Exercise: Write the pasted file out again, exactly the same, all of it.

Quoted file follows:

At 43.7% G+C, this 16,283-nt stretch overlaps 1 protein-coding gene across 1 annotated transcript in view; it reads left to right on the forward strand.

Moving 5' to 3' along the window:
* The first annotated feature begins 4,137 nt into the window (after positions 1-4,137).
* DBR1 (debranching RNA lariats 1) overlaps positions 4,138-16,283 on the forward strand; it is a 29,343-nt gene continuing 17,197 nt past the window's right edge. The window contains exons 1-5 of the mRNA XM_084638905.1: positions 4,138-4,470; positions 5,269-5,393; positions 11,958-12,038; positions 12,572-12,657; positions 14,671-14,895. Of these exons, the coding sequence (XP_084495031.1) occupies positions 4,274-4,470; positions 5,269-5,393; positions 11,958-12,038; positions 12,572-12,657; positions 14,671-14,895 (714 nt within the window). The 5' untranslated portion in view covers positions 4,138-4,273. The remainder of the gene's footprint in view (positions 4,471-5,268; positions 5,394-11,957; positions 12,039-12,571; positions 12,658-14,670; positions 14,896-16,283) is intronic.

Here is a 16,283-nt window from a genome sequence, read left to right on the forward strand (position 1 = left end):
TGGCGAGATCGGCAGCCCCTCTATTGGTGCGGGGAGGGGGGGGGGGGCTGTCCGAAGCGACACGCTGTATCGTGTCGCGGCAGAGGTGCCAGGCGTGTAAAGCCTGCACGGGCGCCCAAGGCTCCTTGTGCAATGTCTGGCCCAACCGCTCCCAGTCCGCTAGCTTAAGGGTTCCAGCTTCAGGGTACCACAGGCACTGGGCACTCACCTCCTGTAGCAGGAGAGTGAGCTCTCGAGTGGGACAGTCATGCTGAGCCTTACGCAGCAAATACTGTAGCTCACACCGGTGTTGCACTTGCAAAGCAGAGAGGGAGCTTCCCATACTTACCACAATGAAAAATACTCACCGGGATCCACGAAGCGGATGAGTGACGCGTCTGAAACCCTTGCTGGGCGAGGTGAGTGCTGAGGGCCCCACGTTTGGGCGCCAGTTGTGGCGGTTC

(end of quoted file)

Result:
At 43.7% G+C, this 16,283-nt stretch overlaps 1 protein-coding gene across 1 annotated transcript in view; it reads left to right on the forward strand.

Moving 5' to 3' along the window:
* The first annotated feature begins 4,137 nt into the window (after positions 1-4,137).
* DBR1 (debranching RNA lariats 1) overlaps positions 4,138-16,283 on the forward strand; it is a 29,343-nt gene continuing 17,197 nt past the window's right edge. The window contains exons 1-5 of the mRNA XM_084638905.1: positions 4,138-4,470; positions 5,269-5,393; positions 11,958-12,038; positions 12,572-12,657; positions 14,671-14,895. Of these exons, the coding sequence (XP_084495031.1) occupies positions 4,274-4,470; positions 5,269-5,393; positions 11,958-12,038; positions 12,572-12,657; positions 14,671-14,895 (714 nt within the window). The 5' untranslated portion in view covers positions 4,138-4,273. The remainder of the gene's footprint in view (positions 4,471-5,268; positions 5,394-11,957; positions 12,039-12,571; positions 12,658-14,670; positions 14,896-16,283) is intronic.

Here is a 16,283-nt window from a genome sequence, read left to right on the forward strand (position 1 = left end):
TGGCGAGATCGGCAGCCCCTCTATTGGTGCGGGGAGGGGGGGGGGGGCTGTCCGAAGCGACACGCTGTATCGTGTCGCGGCAGAGGTGCCAGGCGTGTAAAGCCTGCACGGGCGCCCAAGGCTCCTTGTGCAATGTCTGGCCCAACCGCTCCCAGTCCGCTAGCTTAAGGGTTCCAGCTTCAGGGTACCACAGGCACTGGGCACTCACCTCCTGTAGCAGGAGAGTGAGCTCTCGAGTGGGACAGTCATGCTGAGCCTTACGCAGCAAATACTGTAGCTCACACCGGTGTTGCACTTGCAAAGCAGAGAGGGAGCTTCCCATACTTACCACAATGAAAAATACTCACCGGGATCCACGAAGCGGATGAGTGACGCGTCTGAAACCCTTGCTGGGCGAGGTGAGTGCTGAGGGCCCCACGTTTGGGCGCCAGTTGTGGCGGTTC